Since the 1990s, more state laws have been passed to permit the concurrent review of medical records. In some cases, these laws were modified to allow the concurrent review by an individual physician but with the supervision of and on behalf of a medical review board which could then determine whether concurrent review by an independent board is warranted. State Health Office's Health Information and Privacy Act. NYCLU Hydroxyurea and any other health policy of the state. In any case where concurrent review exists, the Director of the Department of Managed Health Care shall conduct a concurrent review.
Consistent with section 4-3 of the NYCLU Act and any other law regulating medical records, the Director of the Department of Managed Health Care shall conduct a concurrent review. In any case where concurrent review exists, the Director of the Department of Managed Health Care shall conduct a concurrent review. The Director may conduct a concurrent review. It can be a very expensive procedure. As for patient confidentiality, a recent article in the New York Times described the difficulties involved in obtaining patient medical records. There is no provision that protects patients' privacy.
It also states that there is no requirement that the medical records be retained or destroyed upon the termination of treatment. As a medical reporter, I cannot tell you whether this means that the information is deleted after the patient is no longer under treatment but is retained in case something changes. The only information that is kept is the name of each patient. What if a patient becomes seriously ill? As I said, the current patient privacy provisions are in the Health Care Financing Administration's HIPAA regulations. But there are several problems with the current regulations that I will describe in this article as they relate to patient privacy.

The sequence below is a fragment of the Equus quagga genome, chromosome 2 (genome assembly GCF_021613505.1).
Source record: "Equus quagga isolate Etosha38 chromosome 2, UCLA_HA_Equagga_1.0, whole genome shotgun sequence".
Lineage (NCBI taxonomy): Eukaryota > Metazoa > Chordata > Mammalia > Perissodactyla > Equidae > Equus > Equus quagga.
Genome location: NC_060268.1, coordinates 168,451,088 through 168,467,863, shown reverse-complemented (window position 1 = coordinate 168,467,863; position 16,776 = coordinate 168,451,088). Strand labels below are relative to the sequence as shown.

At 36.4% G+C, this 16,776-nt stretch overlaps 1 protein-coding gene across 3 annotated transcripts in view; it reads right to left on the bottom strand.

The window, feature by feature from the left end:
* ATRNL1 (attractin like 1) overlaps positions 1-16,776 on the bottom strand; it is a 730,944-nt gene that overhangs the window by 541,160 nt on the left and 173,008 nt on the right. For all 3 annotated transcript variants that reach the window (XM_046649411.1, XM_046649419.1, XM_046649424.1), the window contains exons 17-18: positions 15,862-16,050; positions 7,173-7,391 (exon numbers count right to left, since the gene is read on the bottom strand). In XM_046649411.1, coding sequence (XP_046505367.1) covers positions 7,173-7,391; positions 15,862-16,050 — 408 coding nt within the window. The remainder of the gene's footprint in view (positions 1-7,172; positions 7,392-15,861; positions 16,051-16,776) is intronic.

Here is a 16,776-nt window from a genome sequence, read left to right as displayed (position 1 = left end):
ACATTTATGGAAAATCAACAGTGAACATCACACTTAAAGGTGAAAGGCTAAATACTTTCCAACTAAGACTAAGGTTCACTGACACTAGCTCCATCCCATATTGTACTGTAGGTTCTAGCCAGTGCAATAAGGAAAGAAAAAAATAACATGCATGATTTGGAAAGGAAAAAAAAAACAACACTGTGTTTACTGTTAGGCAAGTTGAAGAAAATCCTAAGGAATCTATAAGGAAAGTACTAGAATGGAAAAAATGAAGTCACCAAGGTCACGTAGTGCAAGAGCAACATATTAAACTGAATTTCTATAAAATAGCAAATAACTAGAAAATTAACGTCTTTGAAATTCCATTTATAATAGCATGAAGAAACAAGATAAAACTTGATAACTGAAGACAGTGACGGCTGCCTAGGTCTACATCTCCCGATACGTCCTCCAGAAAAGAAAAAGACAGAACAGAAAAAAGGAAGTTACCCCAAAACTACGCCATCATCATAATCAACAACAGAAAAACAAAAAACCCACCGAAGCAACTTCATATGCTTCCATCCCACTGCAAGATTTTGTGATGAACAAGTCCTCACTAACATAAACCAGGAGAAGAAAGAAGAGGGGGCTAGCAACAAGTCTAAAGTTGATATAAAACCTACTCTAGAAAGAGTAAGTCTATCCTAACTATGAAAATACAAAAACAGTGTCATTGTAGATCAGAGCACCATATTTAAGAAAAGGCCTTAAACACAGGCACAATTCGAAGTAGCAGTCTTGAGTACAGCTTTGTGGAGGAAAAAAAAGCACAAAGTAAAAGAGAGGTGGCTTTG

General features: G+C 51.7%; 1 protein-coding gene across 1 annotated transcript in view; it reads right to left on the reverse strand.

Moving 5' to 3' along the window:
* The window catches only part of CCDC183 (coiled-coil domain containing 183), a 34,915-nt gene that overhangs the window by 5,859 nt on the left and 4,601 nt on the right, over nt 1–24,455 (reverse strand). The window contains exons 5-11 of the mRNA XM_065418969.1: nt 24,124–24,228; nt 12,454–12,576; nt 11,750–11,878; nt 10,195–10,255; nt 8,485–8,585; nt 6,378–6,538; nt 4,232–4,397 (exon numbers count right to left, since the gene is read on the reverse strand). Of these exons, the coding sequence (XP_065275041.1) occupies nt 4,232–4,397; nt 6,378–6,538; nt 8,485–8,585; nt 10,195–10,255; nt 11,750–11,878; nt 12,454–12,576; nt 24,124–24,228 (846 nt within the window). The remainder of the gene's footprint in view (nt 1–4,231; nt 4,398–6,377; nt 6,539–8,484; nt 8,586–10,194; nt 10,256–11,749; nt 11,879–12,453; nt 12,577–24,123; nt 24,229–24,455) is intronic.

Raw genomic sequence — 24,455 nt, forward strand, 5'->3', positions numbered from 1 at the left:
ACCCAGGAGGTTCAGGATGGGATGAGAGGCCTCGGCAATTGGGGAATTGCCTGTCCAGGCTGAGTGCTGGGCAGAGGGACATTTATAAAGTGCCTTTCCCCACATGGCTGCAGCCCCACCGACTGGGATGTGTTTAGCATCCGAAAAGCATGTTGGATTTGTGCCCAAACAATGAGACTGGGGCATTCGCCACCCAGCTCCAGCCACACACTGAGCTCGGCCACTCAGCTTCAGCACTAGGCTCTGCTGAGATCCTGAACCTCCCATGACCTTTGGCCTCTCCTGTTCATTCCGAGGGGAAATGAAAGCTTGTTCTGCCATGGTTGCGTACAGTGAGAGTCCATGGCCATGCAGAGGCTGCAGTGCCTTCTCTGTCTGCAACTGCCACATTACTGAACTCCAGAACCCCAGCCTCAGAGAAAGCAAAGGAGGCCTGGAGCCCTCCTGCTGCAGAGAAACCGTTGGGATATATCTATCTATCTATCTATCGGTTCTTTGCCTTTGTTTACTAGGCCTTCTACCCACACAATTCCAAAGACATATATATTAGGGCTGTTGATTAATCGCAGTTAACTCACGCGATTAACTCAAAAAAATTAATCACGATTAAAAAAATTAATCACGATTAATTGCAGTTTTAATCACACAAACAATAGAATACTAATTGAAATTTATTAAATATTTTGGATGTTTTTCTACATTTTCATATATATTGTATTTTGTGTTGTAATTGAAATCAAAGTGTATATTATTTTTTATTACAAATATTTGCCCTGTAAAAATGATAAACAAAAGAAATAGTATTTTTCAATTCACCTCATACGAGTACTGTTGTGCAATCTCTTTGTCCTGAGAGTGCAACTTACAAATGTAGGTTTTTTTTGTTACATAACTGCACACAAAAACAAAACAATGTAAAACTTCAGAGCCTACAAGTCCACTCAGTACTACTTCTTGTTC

As we see above, there are no requirements that records are retained in the case of serious illness or death. The most glaring problem, however, is the lack of protection under the new privacy law for information that might reveal a diagnosis or treatment plan. This is a critical issue in any health care system. As a journalist, I must have signed this agreement.
There is a caveat to the provision. It does not apply to any data that reveals a diagnosis or treatment plan. I then learn that the condition is a risk for heart attack or cancer, I may not be allowed to disclose the fact that the patient has a condition with this risk. This is a real problem: how is information about a condition not disclosed because it is in the interests of disclosure, while a disease with a potential risk of dying does not? This is why the new law is so weak. I'm not sure that any of this is new.